Hospitalists and their role

A drastic change has been exhibited in the U.S healthcare sector where hospitalists have been incorporated in the service delivery. According to Sultz (2006), most healthcare institutions have included physician hospitalists in service delivery to assist in providing personalized care to the outpatients as well as the hospitalized patients. The emerging specialty of the hospitalists under the existing U.S.A healthcare system has enhanced efficiency, streamlined as well as cost effective procedures in service delivery among individuals seeking medical services in various healthcare institutions. More often than not, the hospitalists are charged with the task of managing the patient affairs, taking and maintaining their records for follow-up purposes. Hospitalists are normally involved in patients' admission tasks or even patient care scheduling procedures. It is a common belief that the hospitalists work at flexible hours.

Nevertheless due to the current upsurge which has been witnessed in a bid to adopt the hospitalists programs, there have been instances where staff have being overworked especially during instance where they are required to provide attendance services to several patients. As a result, hospitalists tend to report low performance levels. Due to the current upsurge on the need for hospitalists in U.S.A, there are many approaches which have been employed to organize the hospitalists. There are hospitalists who are trained as generalists while others exist as specialists. Inclusion of specialists in the hospital operations assist in improving on expertise in general management and control of the inpatient care sector as expertise is generally improved. Hospitalists assist the hospital staff, specialty consultants as well as outpatient physicians. This is advantageous to the physicians who are attached to the outpatient physicians as they are able to dedicate more time attending to various patients and engaging in other hospital roles. The services of the hospitalists are preferred because unlike the primary care physicians who spend relatively short duration attending to patients, hospitalists are able to spend considerable amount of time in providing quality inpatient care. Nonetheless, there may be instances when the patients would prefer to be attended to by the primary care specialists. Such patients are those in the intensive care unit as well as those suffering from intense illnesses as AIDS, coronary syndromes and other chronic illnesses (Miller, 2008).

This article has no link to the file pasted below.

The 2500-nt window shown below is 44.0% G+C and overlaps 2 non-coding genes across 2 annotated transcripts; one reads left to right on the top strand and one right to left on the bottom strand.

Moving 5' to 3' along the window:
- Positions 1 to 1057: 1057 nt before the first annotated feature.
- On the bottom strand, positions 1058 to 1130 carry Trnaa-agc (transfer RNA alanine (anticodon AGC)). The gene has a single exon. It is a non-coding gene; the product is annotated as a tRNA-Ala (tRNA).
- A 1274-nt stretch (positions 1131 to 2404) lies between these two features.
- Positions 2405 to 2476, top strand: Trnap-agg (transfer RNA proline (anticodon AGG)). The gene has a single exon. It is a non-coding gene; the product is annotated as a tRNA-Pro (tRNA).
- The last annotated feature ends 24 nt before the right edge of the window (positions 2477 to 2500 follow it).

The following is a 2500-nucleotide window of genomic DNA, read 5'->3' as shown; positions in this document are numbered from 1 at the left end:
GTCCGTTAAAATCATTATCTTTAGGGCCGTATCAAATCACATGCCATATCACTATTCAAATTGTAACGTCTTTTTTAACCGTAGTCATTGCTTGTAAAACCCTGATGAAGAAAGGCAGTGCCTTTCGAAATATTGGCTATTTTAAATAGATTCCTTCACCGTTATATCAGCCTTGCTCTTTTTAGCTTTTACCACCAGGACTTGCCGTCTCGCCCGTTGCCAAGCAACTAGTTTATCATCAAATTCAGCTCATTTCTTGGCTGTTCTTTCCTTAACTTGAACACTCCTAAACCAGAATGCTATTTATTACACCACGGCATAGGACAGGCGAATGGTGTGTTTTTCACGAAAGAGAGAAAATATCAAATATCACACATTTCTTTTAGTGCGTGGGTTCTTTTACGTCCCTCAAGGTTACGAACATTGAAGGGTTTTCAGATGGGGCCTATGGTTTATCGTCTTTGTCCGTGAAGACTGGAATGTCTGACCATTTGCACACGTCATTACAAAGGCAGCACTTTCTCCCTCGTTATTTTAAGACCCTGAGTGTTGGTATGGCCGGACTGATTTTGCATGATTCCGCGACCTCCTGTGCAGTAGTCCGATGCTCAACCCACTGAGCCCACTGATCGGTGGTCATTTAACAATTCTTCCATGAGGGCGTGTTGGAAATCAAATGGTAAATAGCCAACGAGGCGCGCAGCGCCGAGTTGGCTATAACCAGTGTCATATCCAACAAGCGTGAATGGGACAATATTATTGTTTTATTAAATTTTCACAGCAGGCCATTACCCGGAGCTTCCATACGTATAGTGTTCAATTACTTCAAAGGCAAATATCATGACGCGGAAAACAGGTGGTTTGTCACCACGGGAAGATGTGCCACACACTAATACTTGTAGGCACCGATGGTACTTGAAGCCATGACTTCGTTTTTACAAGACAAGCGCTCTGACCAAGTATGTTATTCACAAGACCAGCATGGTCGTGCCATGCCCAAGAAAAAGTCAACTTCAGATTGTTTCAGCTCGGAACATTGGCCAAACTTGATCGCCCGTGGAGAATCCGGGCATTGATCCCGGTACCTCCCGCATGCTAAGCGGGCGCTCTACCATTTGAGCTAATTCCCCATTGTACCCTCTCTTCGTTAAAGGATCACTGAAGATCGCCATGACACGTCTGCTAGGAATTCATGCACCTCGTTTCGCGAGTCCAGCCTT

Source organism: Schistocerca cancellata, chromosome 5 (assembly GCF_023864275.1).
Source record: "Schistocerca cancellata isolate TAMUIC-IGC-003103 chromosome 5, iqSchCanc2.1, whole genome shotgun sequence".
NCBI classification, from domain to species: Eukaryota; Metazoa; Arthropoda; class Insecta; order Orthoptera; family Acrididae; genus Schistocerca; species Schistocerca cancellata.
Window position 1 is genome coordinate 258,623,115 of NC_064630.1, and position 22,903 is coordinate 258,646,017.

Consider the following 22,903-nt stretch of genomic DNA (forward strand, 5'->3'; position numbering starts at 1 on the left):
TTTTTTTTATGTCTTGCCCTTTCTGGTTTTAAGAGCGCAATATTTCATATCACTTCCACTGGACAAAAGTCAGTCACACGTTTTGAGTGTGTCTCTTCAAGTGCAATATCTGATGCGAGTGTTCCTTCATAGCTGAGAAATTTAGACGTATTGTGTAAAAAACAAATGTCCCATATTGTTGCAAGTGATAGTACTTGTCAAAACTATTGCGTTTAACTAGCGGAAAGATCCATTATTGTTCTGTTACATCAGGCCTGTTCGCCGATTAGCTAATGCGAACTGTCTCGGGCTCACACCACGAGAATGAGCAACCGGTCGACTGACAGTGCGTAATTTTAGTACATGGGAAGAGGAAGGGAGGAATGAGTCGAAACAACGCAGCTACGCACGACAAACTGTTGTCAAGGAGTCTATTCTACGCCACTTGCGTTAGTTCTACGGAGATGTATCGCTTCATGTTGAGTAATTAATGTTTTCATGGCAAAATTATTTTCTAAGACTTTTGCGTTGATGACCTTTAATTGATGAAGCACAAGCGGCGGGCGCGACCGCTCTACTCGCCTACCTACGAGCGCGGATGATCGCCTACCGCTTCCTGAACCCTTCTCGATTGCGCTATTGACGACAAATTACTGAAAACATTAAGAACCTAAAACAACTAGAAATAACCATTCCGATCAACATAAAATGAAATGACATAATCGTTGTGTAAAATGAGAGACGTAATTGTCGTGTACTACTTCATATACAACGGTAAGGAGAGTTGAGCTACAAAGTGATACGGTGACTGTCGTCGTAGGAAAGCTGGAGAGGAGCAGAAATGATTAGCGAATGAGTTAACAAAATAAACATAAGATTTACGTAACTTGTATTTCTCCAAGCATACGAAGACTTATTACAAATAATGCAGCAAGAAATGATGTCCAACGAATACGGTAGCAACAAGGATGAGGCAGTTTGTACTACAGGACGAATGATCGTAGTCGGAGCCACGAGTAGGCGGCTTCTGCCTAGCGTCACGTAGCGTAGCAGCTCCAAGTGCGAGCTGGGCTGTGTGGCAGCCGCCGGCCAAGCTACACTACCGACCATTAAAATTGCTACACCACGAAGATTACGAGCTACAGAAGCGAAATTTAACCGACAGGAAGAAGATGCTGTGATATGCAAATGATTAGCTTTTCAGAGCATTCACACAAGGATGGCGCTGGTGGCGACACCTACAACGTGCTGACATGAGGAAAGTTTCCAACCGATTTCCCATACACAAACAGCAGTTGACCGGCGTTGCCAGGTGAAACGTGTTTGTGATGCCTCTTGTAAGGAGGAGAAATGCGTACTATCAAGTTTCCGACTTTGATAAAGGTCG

It is required that the good communication exists between the hospitalists and the primary care physicians. Such established rapport helps in building positive procedure when attending to patients needs. When good communication exists, then continuous medication process prevails such that care and service given to the patients will be ensured thus increasing the general quality of our healthcare system. Even though the hospitalists contribute positively to service delivery in the hospitals, there are concerns that lack of communication hampers the output or performance levels of such staff. It is thus important for an optimal job description to be developed for the hospitalists prior to hiring procedures. According to Kongstvedt (2007), whenever the care of a patient is transferred to the hospitalists, it is paramount that meticulous communication is undertaken between the patient, the patient's physician as well as the hospitalist so as to avert occurrences of unresolved patient issues. There are instances when operations of the hospitalists are hampered by arising conflict of interest between hospital's primary care providers and the trained hospitalist. Such situation arises where care providers use the opportunity to attend to hospitalized patients in building their skills as primary healthcare providers. Despite this setback, it is vital to note that most hospitals in the U.S do not require the care of the hospitalized patients to be solely undertaken by physicians. The primary care physicians as well as the hospitalists can monitor the progress of any patient when proper records relating to patient's progress and medication procedures are kept.